Friday, March 1, 2024

DOST-funded e-library for Mangyan language seeks to preserve dying language

“Imagine an endangered language now available on your smartphone.”

This is according to Dr. Rowena Cristina L. Guevara, undersecretary for research and development at the Department of Science and Technology (DOST) in her remarks during a virtual meeting for the “Language Preservation and Documentation of Hanunoo: Saving the Mangyan Culture”, a presentation of a research funded by the DOST-National Research Council of the Philippines (NRCP).

Photo from the presentation “Language Preservation and Documentation of Hanunoo: Saving the Mangyan Culture,” of Dr. Rochelle Irene Lucas of the De La Salle University. The DOST-NRCP funded project digitally stored and processed the Hanunoo Mangyan language

There are 187 Philippine languages, but only 183 are living, while the other four are already extinct. Of the living languages, 175 are indigenous, while eight are non-indigenous. Some 13 languages are endangered and 11 are dying.

The research on language preservation and documentation of Hanunoo, led by Dr. Rochelle Irene Lucas of the De La Salle University, involving an ethnolinguistic vitality study and the creation of mobile electronic-dictionary (e-dictionary), is actually a response to a call of then Department of Education (DepEd) secretary Bro. Armin Luistro in 2016, to adopt an indigenous language to help preserve endangered or in the state of dying languages.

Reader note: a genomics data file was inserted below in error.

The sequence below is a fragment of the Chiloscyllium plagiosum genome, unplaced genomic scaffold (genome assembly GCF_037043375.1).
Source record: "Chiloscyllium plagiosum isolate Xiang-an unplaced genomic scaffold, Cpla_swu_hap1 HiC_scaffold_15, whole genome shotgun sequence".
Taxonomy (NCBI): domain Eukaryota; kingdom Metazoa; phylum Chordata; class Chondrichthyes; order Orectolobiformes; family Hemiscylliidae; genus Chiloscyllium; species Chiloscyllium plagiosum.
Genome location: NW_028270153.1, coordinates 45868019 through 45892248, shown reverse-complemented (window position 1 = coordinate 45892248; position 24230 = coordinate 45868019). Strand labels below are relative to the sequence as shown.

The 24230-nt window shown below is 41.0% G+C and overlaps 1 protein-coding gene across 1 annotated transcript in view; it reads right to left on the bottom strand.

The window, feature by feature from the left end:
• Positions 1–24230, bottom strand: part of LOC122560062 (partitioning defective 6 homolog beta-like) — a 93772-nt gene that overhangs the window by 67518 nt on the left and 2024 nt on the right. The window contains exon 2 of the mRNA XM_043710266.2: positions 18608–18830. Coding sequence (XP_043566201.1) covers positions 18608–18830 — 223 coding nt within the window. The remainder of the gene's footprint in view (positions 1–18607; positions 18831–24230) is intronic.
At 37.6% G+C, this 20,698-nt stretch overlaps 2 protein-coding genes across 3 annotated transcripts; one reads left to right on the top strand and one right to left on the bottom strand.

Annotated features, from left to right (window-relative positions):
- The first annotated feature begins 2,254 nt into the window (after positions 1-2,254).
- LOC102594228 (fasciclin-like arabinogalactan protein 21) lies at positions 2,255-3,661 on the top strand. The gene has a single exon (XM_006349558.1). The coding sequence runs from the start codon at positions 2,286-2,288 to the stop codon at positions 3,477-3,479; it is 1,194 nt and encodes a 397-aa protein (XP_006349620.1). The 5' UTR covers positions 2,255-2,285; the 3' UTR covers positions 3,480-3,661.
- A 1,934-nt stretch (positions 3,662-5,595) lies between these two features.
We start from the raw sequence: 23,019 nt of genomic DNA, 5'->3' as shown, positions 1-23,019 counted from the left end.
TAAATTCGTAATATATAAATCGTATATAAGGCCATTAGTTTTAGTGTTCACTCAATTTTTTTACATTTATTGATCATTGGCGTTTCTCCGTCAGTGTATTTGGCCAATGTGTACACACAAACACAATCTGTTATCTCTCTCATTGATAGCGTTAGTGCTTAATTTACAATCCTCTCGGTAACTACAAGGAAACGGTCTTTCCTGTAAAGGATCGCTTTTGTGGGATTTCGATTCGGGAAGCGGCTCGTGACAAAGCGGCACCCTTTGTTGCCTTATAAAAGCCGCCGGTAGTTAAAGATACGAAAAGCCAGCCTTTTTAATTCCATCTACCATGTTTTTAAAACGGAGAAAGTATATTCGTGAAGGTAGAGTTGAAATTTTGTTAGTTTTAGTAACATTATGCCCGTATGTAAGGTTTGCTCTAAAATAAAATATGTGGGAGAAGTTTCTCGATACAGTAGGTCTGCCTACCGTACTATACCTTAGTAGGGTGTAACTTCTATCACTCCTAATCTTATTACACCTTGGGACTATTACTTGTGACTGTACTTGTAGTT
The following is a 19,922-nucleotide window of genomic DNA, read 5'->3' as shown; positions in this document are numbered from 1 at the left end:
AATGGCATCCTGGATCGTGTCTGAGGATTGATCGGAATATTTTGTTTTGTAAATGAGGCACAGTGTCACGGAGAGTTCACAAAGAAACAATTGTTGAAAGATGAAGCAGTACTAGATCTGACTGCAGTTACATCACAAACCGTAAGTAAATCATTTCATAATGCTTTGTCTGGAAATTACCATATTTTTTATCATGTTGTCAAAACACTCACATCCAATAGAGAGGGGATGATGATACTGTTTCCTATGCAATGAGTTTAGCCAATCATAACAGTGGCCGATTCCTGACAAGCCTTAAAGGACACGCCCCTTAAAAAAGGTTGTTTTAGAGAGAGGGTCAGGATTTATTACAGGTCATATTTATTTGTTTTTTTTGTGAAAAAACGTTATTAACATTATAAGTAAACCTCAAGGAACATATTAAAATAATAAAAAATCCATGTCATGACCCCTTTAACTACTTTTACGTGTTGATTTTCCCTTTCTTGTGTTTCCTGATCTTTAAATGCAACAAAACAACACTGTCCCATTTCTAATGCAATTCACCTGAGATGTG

There are still 13,000 remaining speakers of Hanunoo-Mangyan, one of the languages of the Mangyan population found in Mindoro. The Mangyan indigenous group is comprised of eight tribes: Alangan, Bangon, Buhid, Hanunoo, Iraya, Ratagnon, Tadyawan, and Tawbuid.

In the survey of 170 respondents from Sitio Bailan and Umabang, Bulalacao, Mindoro, the results indicate the universal use of the Hanunoo language in social interactions at home and in the community. It is also a source of identity and a sense of pride, which primarily is the driving force for the language to survive amidst encounters with people from the dominant cultures.

According to Lucas, while the results seem to develop an impressive picture of the Hanunoo Mangyan, the language is critically endangered because of the limited use of their writing system. Only few respondents are able to identify or write the Mangyan script.

“The younger generation Hanunoo Mangyan are no longer literate in their system of writing which will eventually lead to the language loss in writing their script,” Lucas said.

Lucas added that for the writing system to regain its presence in the community, the orthography needs to be accessible, visible, and functional.

Hinunoo-Mangyan alphabet has an orthography (written text). Their system of writing is said to have descended from the ancient Sanskrit alphabet. There are 18 characters in the syllabary, three of which are vowels; the remaining 15 are written in combination with the vowels. Photo from Dr. Rochelle Irene Lucas

The research team recommends the need to promote the use of Surat Mangyan in community/barangay/LGU documentations of Hanunoo Mangyan activities, such as town hall meetings, observance of traditional practices, and sharing of indigenous knowledge.

They also urged the use of Surat Mangyan as part of the Mother Tongue- Based Multilingual Education (MTB-MLE) curriculum of DepEd for Kinder to Grade 3 through the Indigenous Education Program (IPED). — Geraldine Bulaon-Ducusin (S&T Media Service)

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